“Heart and Bones” by Paul Simon

This album has gradually become one of the most admired among Paul Simon’s hardcore fans, but it was a commercial disaster at the time and is still underrated (or at least relatively unknown) among the general public, so I thought I would try and call some attention to it.

Personally, I’d argue that in the pantheon of Paul Simon’s albums, this is second only to the legendary Graceland in terms of quality. So why was it such a flop when it came out? I can’t say for sure, but I imagine it had something to do with the fact that this album doesn’t contain a single potential radio hit (and indeed, none of its songs managed to crack the Top Forty). It’s not that the album is inaccessible, by any means…just too special and delicate to really be meant for Pop success. But this record stands as one of the all-time artistic showpieces of Simon’s career as a singer-songwriter, and contains some of his most exquisite compositions.

This was originally conceived as a reunion album for the team of Simon and Garfunkel before a fight between the two derailed the idea, but while there are places you can kind of pick up on this through the album’s sound, which does often echo Simon’s early work with his former partner, it works more than well enough without Garfunkel’s contribution, and frankly, having someone else singing along might have sabotaged the intensely personal and confessional feel of the album.

Some people have suggested that is Simon’s ‘breakup album’ after his failed marriage to actress Carrie Fischer, equivalent to items like Blood on the Tracks by Bob Dylan or Here, My Dear by Marvin Gaye. But to be perfectly honest, only a very few tracks here touch directly on Simon’s divorce…the intensely rueful album opener “Allergies”, the beautifully honest title track, and perhaps the wistfully hopeful “Train In the Distance”, which is about an archetypical marriage and divorce and what it says about the human condition.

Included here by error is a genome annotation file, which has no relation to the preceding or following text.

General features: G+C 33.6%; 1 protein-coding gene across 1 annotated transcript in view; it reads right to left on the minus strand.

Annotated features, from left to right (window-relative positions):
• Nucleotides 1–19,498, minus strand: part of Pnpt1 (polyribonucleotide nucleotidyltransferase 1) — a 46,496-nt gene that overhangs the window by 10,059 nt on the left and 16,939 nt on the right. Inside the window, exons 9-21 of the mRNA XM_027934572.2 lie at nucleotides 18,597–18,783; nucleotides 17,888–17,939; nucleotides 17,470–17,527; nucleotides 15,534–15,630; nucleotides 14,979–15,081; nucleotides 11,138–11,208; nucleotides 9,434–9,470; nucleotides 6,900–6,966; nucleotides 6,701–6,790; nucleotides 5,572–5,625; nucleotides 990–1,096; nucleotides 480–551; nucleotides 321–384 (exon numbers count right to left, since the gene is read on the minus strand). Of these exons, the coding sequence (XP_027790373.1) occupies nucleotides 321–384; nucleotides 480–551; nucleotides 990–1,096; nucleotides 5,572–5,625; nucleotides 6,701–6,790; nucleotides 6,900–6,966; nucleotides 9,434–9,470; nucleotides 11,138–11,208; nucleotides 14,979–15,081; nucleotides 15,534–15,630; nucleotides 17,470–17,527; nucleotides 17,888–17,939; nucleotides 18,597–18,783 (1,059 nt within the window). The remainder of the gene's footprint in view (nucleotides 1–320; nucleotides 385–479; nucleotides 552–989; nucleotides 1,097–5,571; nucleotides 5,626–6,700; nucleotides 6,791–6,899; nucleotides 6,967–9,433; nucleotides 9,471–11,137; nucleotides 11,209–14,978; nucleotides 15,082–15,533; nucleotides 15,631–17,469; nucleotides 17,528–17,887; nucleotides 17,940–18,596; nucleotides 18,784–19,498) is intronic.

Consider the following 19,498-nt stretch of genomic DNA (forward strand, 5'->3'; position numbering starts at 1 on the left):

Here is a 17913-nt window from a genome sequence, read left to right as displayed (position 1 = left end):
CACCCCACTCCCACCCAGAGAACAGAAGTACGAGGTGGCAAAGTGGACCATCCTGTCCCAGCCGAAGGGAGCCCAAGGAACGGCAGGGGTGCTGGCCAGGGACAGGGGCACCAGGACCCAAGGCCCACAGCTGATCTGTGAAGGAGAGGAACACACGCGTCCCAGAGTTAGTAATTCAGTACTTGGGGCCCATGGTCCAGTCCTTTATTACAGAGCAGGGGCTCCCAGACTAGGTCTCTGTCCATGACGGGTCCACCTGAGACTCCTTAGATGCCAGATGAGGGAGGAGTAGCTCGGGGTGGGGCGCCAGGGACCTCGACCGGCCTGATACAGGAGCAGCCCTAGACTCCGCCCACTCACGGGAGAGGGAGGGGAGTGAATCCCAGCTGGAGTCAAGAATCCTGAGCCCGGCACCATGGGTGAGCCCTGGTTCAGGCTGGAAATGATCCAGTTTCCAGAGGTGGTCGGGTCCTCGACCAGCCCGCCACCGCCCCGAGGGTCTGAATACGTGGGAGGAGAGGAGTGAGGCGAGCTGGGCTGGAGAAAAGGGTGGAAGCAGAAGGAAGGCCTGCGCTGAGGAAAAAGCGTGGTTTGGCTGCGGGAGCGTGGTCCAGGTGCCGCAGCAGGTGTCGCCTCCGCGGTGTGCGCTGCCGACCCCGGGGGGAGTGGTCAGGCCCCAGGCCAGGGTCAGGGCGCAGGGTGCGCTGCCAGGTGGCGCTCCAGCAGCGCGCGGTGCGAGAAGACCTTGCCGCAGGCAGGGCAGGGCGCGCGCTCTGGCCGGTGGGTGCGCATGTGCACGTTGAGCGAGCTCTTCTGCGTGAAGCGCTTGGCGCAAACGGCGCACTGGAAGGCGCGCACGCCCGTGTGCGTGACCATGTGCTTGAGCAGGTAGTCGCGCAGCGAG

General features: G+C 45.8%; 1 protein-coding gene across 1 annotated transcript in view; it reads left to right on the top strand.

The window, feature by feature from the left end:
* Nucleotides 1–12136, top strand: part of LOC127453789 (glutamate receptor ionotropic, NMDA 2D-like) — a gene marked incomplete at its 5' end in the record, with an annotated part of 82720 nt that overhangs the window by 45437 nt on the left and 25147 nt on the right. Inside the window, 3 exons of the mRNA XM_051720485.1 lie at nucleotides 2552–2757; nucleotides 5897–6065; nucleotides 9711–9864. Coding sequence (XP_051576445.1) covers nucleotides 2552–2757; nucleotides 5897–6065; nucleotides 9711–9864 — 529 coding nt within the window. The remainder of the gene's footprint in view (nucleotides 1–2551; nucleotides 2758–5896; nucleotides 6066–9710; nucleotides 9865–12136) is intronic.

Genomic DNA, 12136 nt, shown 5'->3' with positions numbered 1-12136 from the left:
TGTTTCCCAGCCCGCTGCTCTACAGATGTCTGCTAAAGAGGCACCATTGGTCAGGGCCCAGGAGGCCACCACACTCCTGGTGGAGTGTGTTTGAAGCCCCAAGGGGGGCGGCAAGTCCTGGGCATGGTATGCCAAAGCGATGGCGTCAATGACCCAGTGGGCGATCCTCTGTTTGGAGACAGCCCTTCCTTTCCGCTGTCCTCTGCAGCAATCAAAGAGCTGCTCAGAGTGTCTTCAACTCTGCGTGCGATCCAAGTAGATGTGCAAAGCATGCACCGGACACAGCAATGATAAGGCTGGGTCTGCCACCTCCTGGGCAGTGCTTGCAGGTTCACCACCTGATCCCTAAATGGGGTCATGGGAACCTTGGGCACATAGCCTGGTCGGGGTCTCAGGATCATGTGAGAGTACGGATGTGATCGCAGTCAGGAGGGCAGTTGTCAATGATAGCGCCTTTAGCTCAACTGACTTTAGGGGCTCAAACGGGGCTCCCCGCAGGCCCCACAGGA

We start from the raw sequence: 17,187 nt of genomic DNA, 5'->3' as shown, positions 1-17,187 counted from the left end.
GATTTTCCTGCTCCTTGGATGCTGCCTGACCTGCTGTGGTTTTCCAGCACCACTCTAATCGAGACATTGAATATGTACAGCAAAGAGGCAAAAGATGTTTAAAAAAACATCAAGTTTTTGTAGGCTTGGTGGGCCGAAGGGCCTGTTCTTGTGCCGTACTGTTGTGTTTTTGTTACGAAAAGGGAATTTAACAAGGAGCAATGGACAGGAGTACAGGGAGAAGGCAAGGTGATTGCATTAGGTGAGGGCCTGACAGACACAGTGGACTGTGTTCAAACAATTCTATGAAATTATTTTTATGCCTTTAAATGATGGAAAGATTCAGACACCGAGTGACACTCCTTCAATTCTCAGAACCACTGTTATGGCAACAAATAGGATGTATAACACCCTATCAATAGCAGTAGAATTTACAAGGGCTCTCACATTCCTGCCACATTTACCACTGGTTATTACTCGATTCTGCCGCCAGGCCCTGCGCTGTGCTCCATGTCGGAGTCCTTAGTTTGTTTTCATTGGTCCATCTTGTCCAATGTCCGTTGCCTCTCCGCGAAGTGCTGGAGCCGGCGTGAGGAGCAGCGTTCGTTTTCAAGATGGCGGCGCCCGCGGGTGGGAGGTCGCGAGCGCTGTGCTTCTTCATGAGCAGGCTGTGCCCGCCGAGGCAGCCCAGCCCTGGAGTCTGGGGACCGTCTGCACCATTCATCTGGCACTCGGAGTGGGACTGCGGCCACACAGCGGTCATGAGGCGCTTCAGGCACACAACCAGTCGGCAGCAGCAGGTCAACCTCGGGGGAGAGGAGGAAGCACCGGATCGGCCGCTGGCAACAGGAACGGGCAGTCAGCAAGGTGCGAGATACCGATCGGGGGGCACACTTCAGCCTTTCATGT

Granted, there is one out-and-out clinker on the album…the tinny, irritating “Cars Are Cars” might actually be the single worst song on any Paul Simon album. And there are a few other relatively earthbound pieces, like “When Numbers Get Serious”, an interestingly quirky exploration of neurosis that features fairly clever lyrics, but doesn’t really measure up to the rest of the album.

But this album also contains a large number of absolutely gorgeous moments. The hard-to-describe blend of Doo-Wop and Art Song “Rene and Georgette Magritte With Their Dog After the War” is breathtakingly beautiful. “Song About the Moon” is a poetic lesson is songwriting, written to sound almost improvised, and is one Simon’s most explosively rhapsodic expressions of joy. “Think Too Much” comes in two versions, one a fairly straightforward contemplation on Simon’s various neuroses and one a dreamlike, hauntingly gorgeous lyrical passage. And the album closes with a fascinating and deeply haunting three-part song called “The Late Great Johnny Ace”, which draws a parallel between the deaths of Johnny Ace, John F. Kennedy, and John Lennon.

This album may not feature many of the take-home Pop tunes heard on Simon’s more famous albums, but time has revealed it to be one of his most artistically important works, and while most of Simon’s more passionate fans who might be reading this have already heard it, it remains essential listening for any newcomer who is trying to learn more about Paul Simon’s body of work.

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